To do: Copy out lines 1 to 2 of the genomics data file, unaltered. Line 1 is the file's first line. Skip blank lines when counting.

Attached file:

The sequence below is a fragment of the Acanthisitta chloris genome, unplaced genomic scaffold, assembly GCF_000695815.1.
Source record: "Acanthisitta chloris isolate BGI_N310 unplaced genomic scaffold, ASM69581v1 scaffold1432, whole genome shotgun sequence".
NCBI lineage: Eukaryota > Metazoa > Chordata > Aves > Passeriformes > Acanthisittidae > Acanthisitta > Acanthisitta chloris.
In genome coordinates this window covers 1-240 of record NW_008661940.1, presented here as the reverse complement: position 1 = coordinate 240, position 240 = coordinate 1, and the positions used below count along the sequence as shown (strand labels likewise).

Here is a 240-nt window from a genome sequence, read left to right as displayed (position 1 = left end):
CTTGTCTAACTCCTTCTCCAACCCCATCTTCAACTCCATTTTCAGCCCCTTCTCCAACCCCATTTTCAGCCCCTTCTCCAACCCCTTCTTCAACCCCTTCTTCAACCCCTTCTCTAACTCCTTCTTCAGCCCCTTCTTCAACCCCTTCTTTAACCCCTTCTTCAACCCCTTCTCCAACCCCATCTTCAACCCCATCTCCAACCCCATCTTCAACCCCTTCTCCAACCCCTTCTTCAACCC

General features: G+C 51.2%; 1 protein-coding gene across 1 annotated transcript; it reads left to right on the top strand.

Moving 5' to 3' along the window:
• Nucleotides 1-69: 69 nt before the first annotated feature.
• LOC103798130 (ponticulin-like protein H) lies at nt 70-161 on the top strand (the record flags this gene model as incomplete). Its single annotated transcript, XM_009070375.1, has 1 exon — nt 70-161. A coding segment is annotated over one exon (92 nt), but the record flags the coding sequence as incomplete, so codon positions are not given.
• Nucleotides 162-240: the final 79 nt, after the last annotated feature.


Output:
The sequence below is a fragment of the Acanthisitta chloris genome, unplaced genomic scaffold, assembly GCF_000695815.1.
Source record: "Acanthisitta chloris isolate BGI_N310 unplaced genomic scaffold, ASM69581v1 scaffold1432, whole genome shotgun sequence".